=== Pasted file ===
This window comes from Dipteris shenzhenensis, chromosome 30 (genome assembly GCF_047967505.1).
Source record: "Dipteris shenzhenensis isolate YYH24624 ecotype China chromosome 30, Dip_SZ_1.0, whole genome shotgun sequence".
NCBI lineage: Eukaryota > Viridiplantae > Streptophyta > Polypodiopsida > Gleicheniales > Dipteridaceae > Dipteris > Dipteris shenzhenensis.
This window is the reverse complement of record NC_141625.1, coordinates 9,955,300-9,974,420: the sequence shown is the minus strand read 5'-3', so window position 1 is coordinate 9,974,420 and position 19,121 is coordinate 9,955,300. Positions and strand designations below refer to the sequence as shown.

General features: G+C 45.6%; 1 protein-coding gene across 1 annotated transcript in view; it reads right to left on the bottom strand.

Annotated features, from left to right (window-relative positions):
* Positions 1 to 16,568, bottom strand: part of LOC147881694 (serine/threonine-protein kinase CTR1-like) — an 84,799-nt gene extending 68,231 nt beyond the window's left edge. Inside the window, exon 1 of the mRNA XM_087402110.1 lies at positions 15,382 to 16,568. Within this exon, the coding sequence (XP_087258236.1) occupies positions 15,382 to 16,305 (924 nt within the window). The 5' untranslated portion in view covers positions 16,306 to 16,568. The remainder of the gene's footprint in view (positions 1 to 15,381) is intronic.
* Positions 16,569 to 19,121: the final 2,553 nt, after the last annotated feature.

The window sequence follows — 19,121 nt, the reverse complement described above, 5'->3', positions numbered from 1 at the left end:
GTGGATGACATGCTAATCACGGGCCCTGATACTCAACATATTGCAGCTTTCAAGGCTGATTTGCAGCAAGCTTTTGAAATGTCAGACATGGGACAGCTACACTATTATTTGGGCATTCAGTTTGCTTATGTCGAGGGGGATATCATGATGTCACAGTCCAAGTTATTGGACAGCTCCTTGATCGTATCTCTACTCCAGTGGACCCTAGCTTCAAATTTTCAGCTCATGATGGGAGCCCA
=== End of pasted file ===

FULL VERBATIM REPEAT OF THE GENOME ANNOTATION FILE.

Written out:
This window comes from Dipteris shenzhenensis, chromosome 30 (genome assembly GCF_047967505.1).
Source record: "Dipteris shenzhenensis isolate YYH24624 ecotype China chromosome 30, Dip_SZ_1.0, whole genome shotgun sequence".
NCBI lineage: Eukaryota > Viridiplantae > Streptophyta > Polypodiopsida > Gleicheniales > Dipteridaceae > Dipteris > Dipteris shenzhenensis.
This window is the reverse complement of record NC_141625.1, coordinates 9,955,300-9,974,420: the sequence shown is the minus strand read 5'-3', so window position 1 is coordinate 9,974,420 and position 19,121 is coordinate 9,955,300. Positions and strand designations below refer to the sequence as shown.

General features: G+C 45.6%; 1 protein-coding gene across 1 annotated transcript in view; it reads right to left on the bottom strand.

Annotated features, from left to right (window-relative positions):
* Positions 1 to 16,568, bottom strand: part of LOC147881694 (serine/threonine-protein kinase CTR1-like) — an 84,799-nt gene extending 68,231 nt beyond the window's left edge. Inside the window, exon 1 of the mRNA XM_087402110.1 lies at positions 15,382 to 16,568. Within this exon, the coding sequence (XP_087258236.1) occupies positions 15,382 to 16,305 (924 nt within the window). The 5' untranslated portion in view covers positions 16,306 to 16,568. The remainder of the gene's footprint in view (positions 1 to 15,381) is intronic.
* Positions 16,569 to 19,121: the final 2,553 nt, after the last annotated feature.

The window sequence follows — 19,121 nt, the reverse complement described above, 5'->3', positions numbered from 1 at the left end:
GTGGATGACATGCTAATCACGGGCCCTGATACTCAACATATTGCAGCTTTCAAGGCTGATTTGCAGCAAGCTTTTGAAATGTCAGACATGGGACAGCTACACTATTATTTGGGCATTCAGTTTGCTTATGTCGAGGGGGATATCATGATGTCACAGTCCAAGTTATTGGACAGCTCCTTGATCGTATCTCTACTCCAGTGGACCCTAGCTTCAAATTTTCAGCTCATGATGGGAGCCCA